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The Shwachman-Bodian-Diamond syndrome protein mediates translational activation of ribosomes in yeast

Nature Genetics volume 39, pages 486495 (2007) | Download Citation

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Abstract

The autosomal recessive disorder Shwachman-Diamond syndrome, characterized by bone marrow failure and leukemia predisposition, is caused by deficiency of the highly conserved Shwachman-Bodian-Diamond syndrome (SBDS) protein. Here, we identify the function of the yeast SBDS ortholog Sdo1, showing that it is critical for the release and recycling of the nucleolar shuttling factor Tif6 from pre-60S ribosomes, a key step in 60S maturation and translational activation of ribosomes. Using genome-wide synthetic genetic array mapping, we identified multiple TIF6 gain-of-function alleles that suppressed the pre-60S nuclear export defects and cytoplasmic mislocalization of Tif6 observed in sdo1Δ cells. Sdo1 appears to function within a pathway containing elongation factor–like 1, and together they control translational activation of ribosomes. Thus, our data link defective late 60S ribosomal subunit maturation to an inherited bone marrow failure syndrome associated with leukemia predisposition.

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Acknowledgements

We thank E. Hurt (University of Heidelberg) for providing plasmids expressing Rpl25-eGFP, Rps2-eGFP and DsRed-Nop1; B. Trumpower (Dartmouth Medical School) for providing Rpl10 antisera; the Yeast Resource Center (http://www.yeastrc.org/pdr/) for providing strain TDY619; D. Tollervey for discussion of unpublished data; S. Munro (MRC Laboratory of Molecular Biology) for discussion and strains SEY6210 and BY4741; J. Kilmartin (MRC Laboratory of Molecular Biology) for discussion and plasmid pFA6-KanMX4; B. Andrews and J. Sale for critical reading of the manuscript and C. Hilcenko for advice on data analysis. We thank A. Johnson (University of Texas) for CRM1-T539C strains and M. Blundell (Great Ormond St. Hospital) for technical advice. This work was supported by grants from the UK Leukaemia Research Fund (A.J.W. and T.M.), the MRC (A.J.W. and C.C.W.), the Raymond and Beverly Sackler Fund (T.M. and C.C.W.), Shwachman-Diamond Support and the Leukemia and Lymphoma Society. C.B. was supported by grants from the National Cancer Institute of Canada, the Canadian Institute of Health Research, Genome Canada and Genome Ontario.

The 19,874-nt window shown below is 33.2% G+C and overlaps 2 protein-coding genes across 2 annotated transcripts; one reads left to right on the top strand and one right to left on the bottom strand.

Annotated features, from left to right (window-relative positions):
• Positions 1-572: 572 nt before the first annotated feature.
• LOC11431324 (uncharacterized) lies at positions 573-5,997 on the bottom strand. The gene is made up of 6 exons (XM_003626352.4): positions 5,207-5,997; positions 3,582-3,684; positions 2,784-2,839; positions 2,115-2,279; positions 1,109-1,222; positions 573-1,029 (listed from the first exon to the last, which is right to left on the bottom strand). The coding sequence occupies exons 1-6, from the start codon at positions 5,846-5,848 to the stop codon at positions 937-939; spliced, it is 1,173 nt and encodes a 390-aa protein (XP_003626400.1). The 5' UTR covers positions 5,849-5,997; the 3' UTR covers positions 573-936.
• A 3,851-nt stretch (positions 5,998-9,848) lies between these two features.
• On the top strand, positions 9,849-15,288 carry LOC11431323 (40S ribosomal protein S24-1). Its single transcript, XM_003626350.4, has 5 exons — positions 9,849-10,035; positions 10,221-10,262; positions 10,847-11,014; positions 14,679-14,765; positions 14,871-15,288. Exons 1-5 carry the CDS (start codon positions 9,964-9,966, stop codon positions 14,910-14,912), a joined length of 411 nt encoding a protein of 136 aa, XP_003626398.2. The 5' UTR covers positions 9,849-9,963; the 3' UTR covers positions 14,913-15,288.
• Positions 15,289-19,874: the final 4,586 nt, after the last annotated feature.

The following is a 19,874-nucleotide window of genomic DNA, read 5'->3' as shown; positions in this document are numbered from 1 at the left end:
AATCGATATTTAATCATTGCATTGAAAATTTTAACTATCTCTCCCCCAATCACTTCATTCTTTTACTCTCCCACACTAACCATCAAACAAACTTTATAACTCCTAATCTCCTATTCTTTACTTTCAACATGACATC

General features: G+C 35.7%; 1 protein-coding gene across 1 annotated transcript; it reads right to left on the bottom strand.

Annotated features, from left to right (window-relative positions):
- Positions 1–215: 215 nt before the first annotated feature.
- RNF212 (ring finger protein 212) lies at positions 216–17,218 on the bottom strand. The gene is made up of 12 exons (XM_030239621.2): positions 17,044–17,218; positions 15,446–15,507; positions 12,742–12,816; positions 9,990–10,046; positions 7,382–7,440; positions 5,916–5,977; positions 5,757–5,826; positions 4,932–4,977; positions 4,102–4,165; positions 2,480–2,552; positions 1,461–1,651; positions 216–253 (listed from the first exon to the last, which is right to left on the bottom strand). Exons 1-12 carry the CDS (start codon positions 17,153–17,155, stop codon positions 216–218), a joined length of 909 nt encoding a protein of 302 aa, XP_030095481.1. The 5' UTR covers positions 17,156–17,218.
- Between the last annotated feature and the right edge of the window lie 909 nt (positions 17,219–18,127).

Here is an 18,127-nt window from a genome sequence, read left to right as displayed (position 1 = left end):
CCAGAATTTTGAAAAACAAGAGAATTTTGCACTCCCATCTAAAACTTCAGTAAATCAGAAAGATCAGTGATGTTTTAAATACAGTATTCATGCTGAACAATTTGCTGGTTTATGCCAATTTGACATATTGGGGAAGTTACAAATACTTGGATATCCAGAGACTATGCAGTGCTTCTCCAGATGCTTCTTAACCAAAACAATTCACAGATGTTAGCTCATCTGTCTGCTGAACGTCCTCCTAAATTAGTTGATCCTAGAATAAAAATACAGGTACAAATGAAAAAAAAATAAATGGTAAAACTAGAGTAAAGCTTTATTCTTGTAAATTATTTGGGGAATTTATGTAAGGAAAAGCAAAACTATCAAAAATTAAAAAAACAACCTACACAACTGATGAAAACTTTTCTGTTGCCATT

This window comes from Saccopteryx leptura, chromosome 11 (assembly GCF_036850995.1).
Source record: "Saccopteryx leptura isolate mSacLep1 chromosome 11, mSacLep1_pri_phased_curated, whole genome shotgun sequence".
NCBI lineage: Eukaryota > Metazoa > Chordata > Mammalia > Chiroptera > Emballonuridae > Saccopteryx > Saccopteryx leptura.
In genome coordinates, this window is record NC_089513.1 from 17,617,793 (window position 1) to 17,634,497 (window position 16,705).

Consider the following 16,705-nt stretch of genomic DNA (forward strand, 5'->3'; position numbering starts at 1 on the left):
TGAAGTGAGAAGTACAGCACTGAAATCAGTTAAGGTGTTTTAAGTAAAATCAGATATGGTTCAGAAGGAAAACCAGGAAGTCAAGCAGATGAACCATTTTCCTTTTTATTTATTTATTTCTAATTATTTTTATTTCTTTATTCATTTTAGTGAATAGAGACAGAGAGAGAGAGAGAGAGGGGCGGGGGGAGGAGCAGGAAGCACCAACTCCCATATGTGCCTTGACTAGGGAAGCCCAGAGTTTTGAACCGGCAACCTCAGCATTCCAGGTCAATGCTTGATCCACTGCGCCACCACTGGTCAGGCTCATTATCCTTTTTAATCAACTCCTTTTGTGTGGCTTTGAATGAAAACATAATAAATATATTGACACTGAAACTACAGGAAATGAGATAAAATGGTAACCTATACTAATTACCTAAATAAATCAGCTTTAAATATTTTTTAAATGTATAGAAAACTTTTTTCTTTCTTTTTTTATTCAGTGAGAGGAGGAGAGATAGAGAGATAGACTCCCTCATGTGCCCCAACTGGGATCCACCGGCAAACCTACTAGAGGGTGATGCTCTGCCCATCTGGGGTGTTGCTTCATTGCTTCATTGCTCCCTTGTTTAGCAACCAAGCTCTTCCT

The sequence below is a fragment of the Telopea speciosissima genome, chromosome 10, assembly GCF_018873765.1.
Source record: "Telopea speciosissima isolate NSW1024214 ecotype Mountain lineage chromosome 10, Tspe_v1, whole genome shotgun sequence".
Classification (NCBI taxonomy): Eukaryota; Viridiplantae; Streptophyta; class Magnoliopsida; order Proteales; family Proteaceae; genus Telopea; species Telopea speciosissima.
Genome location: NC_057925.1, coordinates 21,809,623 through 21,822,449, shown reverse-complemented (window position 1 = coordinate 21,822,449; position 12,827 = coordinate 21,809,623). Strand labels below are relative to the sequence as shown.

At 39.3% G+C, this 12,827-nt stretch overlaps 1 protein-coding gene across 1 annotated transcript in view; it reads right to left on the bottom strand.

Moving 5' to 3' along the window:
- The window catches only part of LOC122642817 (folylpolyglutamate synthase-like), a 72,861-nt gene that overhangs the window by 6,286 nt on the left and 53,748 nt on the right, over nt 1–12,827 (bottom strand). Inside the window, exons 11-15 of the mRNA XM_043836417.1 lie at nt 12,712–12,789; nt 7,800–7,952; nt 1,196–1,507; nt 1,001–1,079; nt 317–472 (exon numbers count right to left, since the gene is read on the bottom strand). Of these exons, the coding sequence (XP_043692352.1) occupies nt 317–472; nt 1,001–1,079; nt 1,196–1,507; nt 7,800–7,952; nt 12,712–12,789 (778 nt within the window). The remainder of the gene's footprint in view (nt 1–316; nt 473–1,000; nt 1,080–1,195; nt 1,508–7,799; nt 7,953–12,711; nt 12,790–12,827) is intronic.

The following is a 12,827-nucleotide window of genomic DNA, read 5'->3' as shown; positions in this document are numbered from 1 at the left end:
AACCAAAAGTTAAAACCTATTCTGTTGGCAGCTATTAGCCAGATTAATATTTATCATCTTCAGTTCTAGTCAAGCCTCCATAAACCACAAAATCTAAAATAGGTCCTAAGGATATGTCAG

Author information

Author notes

    • Tobias F Menne
    •  & Beatriz Goyenechea

    These authors contributed equally to this work.

Affiliations

  1. Medical Research Council (MRC) Laboratory of Molecular Biology, Hills Road, Cambridge CB2 0QH, UK.

    • Tobias F Menne
    • , Beatriz Goyenechea
    • , Nuria Sánchez-Puig
    • , Chi C Wong
    • , Louise M Tonkin
    •  & Alan J Warren
  2. The Department of Hematology, University of Cambridge, Hills Road, Cambridge CB2 2XY, UK.

    • Tobias F Menne
    • , Beatriz Goyenechea
    • , Nuria Sánchez-Puig
    • , Chi C Wong
    • , Louise M Tonkin
    •  & Alan J Warren
  3. Camelia Botnar Laboratories, Great Ormond Street Hospital, London WC1N 3JH, UK.

    • Philip J Ancliff
  4. Banting and Best Department of Medical Research and Department of Molecular Genetics and Microbiology, Terrence Donnelly Center for Cellular and Biomolecular Research, University of Toronto, 160 College Street, Toronto, Ontario, Canada M5S 3E1, UK.

    • Renée L Brost
    • , Michael Costanzo
    •  & Charles Boone

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Competing interests

The authors declare no competing financial interests.

Corresponding author

Correspondence to Alan J Warren.

Supplementary information

PDF files

  1. 1.

    Supplementary Fig. 1

    Sdo1 depletion results in underaccumulation of 60S ribosomes.

  2. 2.

    Supplementary Fig. 2

    [3H-methyl]-methionine pulse-chase labeling analysis of pre-rRNA processing in Sdo1-depleted cells.

  3. 3.

    Supplementary Fig. 3

    Yeast Sdo1 and human SBDS FYSH domains are functionally interchangeable in sdo1Δ cells.

  4. 4.

    Supplementary Table 1

    Yeast strains.

  5. 5.

    Supplementary Table 2

    Primers.

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DOI

https://doi.org/10.1038/ng1994

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